Tuesday, February 5, 2013

Vendor Consolidation: A Solution to Reduce Soft Cost

After reading the article Rethinking Procurement in the Era of Globalization, I Realised that it is really important for a company to quantify the risk of transaction during procurement. To measure the risk, we need to pay attention on two kinds of cost: hard cost and soft cost. The former is relatively easy to measure because most of the hard costs are direct costs that we can put a price tag on. While the latter is always intangible which makes it difficult to predict and measure.

But as mentioned in the article, in a globalized market, the role of soft cost has become more and more important when making a procurement decision – Even when the hard cost is really low, sometimes the company still won’t go for it if the soft cost were high. Now you might want to ask the same question as I did: then how to reduce the soft cost?

One of the most popular solutions is Vendor Consolidation. Below is a video by Ian Johnson giving an overview of how vendor consolidation will affect transaction costs?

Simply speaking, vendor consolidation is to choose the best suppliers that you trust, and minimize the number of vendors. By dealing with fewer vendors, the billing process will be clearer, the payment period is more likely to be reduced, and orders will be easier to manage and track. (Johnson, 2010) What is more, since the partnership will last for a longer time, the possibility of misunderstanding during the transaction will become tiny. Thus we do not need to worry about cultural differences and labor issues any more. To sum up, the overall risk of the transaction will be largely reduced.

Besides soft cost, vendor consolidation also helps to cut down the hard cost. In the video, Ian mentioned five benefits of vendor consolidation.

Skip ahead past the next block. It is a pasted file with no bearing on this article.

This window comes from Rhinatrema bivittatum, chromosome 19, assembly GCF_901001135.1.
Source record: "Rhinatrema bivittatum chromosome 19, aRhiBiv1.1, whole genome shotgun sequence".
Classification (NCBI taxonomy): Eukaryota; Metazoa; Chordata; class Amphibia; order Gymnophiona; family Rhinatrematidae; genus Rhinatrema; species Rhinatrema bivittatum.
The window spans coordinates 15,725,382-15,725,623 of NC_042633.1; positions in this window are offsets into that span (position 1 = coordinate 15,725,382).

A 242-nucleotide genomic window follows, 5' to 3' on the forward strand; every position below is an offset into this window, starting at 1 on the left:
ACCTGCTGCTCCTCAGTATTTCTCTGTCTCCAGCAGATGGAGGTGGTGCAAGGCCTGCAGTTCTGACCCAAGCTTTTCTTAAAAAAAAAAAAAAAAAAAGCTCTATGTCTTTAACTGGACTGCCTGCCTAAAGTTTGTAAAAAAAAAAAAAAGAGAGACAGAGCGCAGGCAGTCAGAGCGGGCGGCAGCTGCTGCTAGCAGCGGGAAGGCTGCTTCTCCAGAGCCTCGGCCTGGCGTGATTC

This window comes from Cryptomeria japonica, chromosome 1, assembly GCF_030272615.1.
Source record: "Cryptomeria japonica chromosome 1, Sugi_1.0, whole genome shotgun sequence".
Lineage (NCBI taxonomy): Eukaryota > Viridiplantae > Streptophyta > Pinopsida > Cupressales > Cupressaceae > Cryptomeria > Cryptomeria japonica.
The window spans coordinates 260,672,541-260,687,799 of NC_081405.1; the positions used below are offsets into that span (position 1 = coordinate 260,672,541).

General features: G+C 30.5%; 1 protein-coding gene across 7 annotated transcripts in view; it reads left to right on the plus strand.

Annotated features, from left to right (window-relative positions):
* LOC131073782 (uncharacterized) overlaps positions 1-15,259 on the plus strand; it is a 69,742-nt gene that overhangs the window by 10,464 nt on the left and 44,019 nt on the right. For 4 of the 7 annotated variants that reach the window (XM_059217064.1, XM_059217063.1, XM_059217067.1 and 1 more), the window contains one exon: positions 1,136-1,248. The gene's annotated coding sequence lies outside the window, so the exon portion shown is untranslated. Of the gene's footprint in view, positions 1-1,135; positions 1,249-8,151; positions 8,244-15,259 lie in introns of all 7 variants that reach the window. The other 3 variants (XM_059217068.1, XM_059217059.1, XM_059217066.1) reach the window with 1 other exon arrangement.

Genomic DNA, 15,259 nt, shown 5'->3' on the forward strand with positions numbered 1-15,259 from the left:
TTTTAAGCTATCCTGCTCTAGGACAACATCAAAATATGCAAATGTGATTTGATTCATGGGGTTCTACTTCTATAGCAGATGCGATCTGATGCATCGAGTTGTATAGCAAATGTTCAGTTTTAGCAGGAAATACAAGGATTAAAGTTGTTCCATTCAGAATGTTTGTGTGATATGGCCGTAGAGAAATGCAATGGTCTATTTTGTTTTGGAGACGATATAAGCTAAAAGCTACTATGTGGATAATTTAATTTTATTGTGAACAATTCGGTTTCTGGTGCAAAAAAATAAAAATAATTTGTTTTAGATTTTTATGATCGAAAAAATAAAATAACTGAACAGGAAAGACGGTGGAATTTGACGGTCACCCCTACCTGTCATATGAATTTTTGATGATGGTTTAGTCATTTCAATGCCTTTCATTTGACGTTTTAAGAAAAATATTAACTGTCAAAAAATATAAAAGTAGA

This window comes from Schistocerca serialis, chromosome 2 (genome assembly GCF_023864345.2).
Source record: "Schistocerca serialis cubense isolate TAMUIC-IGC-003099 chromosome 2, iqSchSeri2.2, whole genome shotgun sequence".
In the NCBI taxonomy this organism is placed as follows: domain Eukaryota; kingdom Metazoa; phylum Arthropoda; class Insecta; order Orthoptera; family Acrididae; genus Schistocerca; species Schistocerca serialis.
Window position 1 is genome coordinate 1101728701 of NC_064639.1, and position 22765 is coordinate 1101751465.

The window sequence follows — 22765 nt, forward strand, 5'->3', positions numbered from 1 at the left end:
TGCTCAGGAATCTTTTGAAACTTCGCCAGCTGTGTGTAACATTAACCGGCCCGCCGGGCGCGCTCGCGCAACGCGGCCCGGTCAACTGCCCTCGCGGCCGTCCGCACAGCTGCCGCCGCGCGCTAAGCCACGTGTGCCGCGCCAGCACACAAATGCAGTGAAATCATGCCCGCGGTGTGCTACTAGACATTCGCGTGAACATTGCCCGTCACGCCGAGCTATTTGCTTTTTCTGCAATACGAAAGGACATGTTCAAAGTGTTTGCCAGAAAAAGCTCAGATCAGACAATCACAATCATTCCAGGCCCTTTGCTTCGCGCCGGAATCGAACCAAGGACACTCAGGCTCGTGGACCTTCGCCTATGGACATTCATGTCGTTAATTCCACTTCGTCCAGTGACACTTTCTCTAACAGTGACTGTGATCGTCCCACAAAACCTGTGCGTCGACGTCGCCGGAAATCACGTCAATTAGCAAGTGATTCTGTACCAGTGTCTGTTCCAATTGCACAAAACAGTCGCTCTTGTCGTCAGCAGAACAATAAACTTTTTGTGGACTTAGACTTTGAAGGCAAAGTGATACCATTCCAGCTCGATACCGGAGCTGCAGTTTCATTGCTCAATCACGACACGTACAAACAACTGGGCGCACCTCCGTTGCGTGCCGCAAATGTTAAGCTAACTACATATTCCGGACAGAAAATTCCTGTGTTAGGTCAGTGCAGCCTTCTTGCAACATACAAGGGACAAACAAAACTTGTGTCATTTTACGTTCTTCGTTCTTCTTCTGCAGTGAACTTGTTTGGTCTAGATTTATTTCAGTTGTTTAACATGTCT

First of all, it will increase the company’s purchasing power, which will help to lower the purchasing price. Second, it will lower the freight cost since all of the goods are shipped from the same supplier. Third, the quality of the product or service will be largely improved because the deal is now based on trust and cooperation instead of simply a buy-sale relationship. Fourth, the company will gain a stronger contract agreement, which is, as the vendor is willing to hold parts for a longer time, the level of obsolescent and damage will decrease, and pilferage is also less likely to happen. All these four benefits lead to the fifth one – improve vendor acquisition, which help the company to better evaluate and choose new vendors. As shown in the graph above, this will reflect back to the first four benefits and thus create a virtuous cycle.

For now, we have seen so many benefits from vendor consolidation. But does it mean that it is always the perfect solution? For me the answer is no. Stick with one or two vendors will decrease the resilience of the supply chain. For example if Apple only buys its flash memory from one Japanese vendor, then at the time when tsunami struck Japan, its entire supply chain will shut down. Besides, without looking for new suppliers, the company will stay away from learning new ideas from different suppliers, and thus lose the opportunity of innovation.

Above is what I learnt about vendor consolidation. Please share with me if you have any new ideas.

JohnsonIan. (Oct 2010). How Business Soft Cost Reductions Leads to Hard Cost Reductions. Accessed: 5 Feb, 2013, From: DriveYourSuccess: http://www.driveyoursuccess.com/2010/10/how-business-soft-cost-reductions-leads-to-hard-cost-reductions.html

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